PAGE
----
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The positronium atom involves a positron-electron combination instead of the usual proton-electron combo for the H atom. Charge remains the same, and thus one can approximate its eigenvalue by changing the mass of the Rydberg energy (recall that the ground state of the Hydrogen atom is 1 Rydberg).

Recall the reduced mass \mu=\frac{m_1 m_2}{m_1+m_2}, where for identical masses, one obtains \mu = m/2. The Rydberg in the regular Hydrogen energy eigenvalue formula E=R\left(1/n_f^2 - 1/n_i^2 \right) is proportional to \mu. Substitute in the new value of the reduced mass to get E\approx R/2. R=-13.6 eV, and thus E\approx -6.8 eV.

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2017-08-25 14:34:42
Just let the energy equal the mass of the electron which is equal to the mass of the positron. Then using the reduced mass equation with energy of 13.6 replacing the mass you will get the correct answerNEC
2011-11-01 13:24:27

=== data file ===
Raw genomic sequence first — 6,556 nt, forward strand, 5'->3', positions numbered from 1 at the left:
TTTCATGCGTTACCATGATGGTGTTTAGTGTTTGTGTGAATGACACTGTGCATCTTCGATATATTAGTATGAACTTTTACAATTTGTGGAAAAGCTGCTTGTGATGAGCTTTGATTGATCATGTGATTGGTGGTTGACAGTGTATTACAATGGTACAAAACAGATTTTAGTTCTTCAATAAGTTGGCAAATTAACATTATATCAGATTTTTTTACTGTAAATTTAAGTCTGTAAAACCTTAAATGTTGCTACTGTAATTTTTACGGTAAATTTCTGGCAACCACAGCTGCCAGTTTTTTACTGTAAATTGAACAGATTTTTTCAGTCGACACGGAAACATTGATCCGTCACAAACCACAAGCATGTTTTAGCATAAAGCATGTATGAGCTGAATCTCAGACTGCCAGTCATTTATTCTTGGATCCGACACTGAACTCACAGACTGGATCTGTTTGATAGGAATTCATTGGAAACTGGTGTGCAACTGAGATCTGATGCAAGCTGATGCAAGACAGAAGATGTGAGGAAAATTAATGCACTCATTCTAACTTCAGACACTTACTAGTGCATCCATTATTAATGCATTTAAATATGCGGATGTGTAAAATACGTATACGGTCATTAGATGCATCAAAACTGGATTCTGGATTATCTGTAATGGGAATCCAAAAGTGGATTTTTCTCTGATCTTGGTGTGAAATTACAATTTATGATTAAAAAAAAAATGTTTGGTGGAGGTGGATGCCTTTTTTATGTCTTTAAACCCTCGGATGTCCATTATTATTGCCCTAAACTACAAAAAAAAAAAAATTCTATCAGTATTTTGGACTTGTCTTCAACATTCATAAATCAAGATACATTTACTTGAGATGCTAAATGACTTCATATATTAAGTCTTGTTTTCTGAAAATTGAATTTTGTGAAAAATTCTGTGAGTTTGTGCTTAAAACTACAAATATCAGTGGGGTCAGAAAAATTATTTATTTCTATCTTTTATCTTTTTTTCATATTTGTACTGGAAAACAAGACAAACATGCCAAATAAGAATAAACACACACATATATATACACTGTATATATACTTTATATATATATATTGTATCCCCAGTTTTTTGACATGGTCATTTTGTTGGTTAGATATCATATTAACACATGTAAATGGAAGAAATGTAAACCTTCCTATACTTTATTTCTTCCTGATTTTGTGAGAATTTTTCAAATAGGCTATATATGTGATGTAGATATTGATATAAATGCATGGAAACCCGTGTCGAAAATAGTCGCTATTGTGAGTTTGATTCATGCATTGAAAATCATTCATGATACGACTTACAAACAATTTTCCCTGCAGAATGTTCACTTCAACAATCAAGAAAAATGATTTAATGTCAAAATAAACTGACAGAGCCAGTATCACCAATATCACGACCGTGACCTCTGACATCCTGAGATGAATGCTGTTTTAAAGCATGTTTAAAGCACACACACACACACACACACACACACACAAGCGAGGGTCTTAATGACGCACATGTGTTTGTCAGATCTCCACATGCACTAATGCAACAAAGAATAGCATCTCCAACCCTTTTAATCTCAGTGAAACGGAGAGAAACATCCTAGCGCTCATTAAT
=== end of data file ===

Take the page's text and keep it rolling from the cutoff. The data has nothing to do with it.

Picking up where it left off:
I never even heard of positronium during my undergrad studies, but after going through two practice tests already, this was an easy one. Other commenters have mentioned that you can pretty much count on seeing a positronium question on test day. It's worth memorizing that its reduced mass is \frac{1}{2} m _{e} and that its ground state energy is half of Hydrogen's.NEC
2011-08-24 16:35:00
Can anyone explain how the reduced mass comes into play and introduces the factor of \frac{1}{2}?

I began with


Solving this for n_f=1 and n_i=\infty yields the characteristic E=13.6 eV

Obviously I'm missing the factor of \frac{1}{2} that is supposed to be introduced with the reduced mass somehow?
2011-09-11 00:27:05
The formula for the Rydberg constant R is R = \frac{m_e e^4}{8 \epsilon_0^2 h^3 c}.
For positronium, you need to replace the electron mass m_e by the reduced mass.
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